In this function, the N (y, m) is the number of new cases in the year (y) and the month (m). And the adjusted series will be $N(y,m)−S(m)$. After the seasonal adjustment, a t-test was used to test the difference between the adjusted number of new cases before and after the COVID-19 outbreak. Results from the analysis of the number of positive TB infections revealed a significant difference in the number of TB infections before and after the COVID-19 outbreak in mainland China (Fig. 1A and 1B; P < 0.0001). Additionally, we also observed that the adjusted value of TB infections had a local minimal value in February 2020 and April 2022, respectively, which coincided with the time of household isolation implemented by the Chinese government through a society-wide lockdown from January 24, 2020 to May 2020 and from April to May 2022. The main cause might be that the government imposed the lockdowns in many areas during these two time periods and restricted access to hospitals, especially for people with non-emergency symptoms. In this case, the physicians might be deprived of the opportunity to suspect TB infection and to test for M. tuberculosis. It implies an increase in the number of undiagnosed, untreated TB patients, which will lead to an increase in the number of deaths due to TB and a potential risk of community transmission. Besides, absence of immune stimulation due to decreased TB diagnoses and relative decrease in vaccine uptake may lead to "immune debt", which may negatively impact and potentially make the population more vulnerable in the next epidemic season.
• Cohen R.
• Ashman M.
• Taha M.K.
• Varon E.
• Angoulvant F.
• Levy C.
• et al.
Pediatric Infectious Disease Group (GPIP) position paper on the immune debt of the COVID-19 pandemic in childhood, how can we fill the immunity gap?.
Otherwise, the COVID-19 pandemic brought about lifestyle changes, including encouragement to wear masks, wash hands, maintain social distance, and suspend mass gatherings. These preventive measures against transmission of severe acute respiratory syndrome coronavirus 2 (SARS-CoV-2) may have contributed to the decline in many types of infectious diseases, especially respiratory infectious diseases. This short-term positive impact is welcome. Whereas, the majority of TB observed worldwide is secondary (reactivated) TB, which usually develops after decades due to reactivation of latent TB infection.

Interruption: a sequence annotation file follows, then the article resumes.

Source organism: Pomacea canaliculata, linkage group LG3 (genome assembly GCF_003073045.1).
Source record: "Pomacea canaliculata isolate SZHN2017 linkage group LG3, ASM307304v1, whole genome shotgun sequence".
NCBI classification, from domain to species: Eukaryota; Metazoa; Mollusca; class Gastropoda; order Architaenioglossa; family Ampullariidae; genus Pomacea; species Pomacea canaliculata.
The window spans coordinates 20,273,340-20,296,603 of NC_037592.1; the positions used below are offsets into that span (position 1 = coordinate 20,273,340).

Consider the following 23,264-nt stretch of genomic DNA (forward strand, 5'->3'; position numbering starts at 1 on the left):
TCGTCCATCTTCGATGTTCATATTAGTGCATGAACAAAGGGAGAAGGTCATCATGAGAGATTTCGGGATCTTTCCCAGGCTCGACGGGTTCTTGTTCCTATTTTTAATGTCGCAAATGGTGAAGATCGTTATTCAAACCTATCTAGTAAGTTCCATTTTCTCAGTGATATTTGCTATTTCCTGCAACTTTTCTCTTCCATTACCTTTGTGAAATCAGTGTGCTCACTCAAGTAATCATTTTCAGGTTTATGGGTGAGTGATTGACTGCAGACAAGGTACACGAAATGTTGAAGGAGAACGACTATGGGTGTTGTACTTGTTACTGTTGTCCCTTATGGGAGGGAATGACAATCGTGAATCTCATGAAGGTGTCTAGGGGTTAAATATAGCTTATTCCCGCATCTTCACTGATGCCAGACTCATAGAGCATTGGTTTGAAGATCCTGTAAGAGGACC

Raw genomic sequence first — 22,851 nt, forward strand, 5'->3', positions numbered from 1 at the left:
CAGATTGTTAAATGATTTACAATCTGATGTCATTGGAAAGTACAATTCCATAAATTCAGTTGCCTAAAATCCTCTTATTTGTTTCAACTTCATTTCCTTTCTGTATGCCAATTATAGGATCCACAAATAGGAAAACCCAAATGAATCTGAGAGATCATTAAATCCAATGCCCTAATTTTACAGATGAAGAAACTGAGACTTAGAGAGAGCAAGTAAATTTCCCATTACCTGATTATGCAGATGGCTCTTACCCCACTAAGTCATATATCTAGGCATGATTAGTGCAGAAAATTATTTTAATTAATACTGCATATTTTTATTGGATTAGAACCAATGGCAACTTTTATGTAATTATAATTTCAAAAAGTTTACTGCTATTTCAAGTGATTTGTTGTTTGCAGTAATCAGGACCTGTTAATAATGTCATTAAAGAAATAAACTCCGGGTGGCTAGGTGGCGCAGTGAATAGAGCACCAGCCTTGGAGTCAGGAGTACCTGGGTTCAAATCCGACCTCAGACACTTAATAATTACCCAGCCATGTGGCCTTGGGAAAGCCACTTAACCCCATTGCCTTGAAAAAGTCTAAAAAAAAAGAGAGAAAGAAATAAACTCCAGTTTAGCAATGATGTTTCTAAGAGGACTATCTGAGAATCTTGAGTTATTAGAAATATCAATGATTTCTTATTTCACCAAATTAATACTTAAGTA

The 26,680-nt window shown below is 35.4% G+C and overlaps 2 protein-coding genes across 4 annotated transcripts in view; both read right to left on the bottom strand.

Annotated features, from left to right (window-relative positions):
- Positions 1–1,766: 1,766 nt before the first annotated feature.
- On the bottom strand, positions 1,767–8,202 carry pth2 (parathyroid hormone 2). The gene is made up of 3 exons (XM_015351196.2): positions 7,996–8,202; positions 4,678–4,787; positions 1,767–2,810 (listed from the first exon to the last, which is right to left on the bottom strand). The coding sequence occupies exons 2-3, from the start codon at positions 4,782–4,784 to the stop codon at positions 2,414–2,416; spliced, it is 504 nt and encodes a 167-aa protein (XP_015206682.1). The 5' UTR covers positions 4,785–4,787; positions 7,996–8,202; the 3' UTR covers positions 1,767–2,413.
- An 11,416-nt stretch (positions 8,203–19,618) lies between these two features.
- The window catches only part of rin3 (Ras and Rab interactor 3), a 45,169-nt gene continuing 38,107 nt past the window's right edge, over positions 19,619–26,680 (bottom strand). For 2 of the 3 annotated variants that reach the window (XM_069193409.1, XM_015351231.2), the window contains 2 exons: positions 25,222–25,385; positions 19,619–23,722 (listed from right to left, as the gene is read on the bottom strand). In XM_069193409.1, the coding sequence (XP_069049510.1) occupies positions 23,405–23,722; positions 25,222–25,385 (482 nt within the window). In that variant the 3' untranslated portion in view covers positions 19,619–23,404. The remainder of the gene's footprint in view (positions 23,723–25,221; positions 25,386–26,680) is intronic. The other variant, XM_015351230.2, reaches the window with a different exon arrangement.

• Mori T.
• Leung C.C.
Tuberculosis in the global aging population.
,
• Furin J.
• Cox H.
• Pai M.
Tuberculosis.
Thus, infection control measures enacted after the COVID-19 outbreak to prevent the spread of SARS-CoV-2 would not be expected to show a real impact on the number of TB infections until decades later. Nevertheless, the COVID-19 pandemic influenced the epidemiological trend of TB infections in mainland China. It may be mainly attributed to a series of strict measures taken during the COVID-19 pandemic, as well as the increased awareness of self-protection and protective measures taken by people, which also reduced the chance of TB infection. The global pandemic is still ongoing and the situation of epidemic prevention and control is still severe, despite the fact that COVID-19 still occurs in some cities in mainland China and is generally under control, so the long-term epidemiological trend of TB deserves our continuous attention.
In conclusion, there has been a devastating impact on access to TB diagnosis, treatment, and the burden of TB due to the COVID-19 pandemic. Intensive efforts are urgently needed to mitigate and reverse the negative impact of the COVID-19 pandemic on TB.

Author contributions

Haiyan Yang and Fang Liu designed the study. Jie Xu and Yujia Wang conducted data collection. Jie Xu conducted statistical analyses. Jie Xu wrote the manuscript. All the authors approved the final version of the manuscript.

Data availability statement

The data that support the findings of this study are included in this article and available from the corresponding author upon reasonable requests.

Funding

This study was supported by the grant from National Natural Science Foundation of China (No. 82273696). The funder has no role in the data collection, data analysis, preparation of manuscript and decision to submission.

Declaration of Competing Interest

The authors declare that they have no any potential conflict of interest regarding this submitted manuscript.

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The COVID-19 pandemic and the true incidence of Tuberculosis in Japan.
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The WHO global tuberculosis 2021 report - not so good news and turning the tide back to End TB.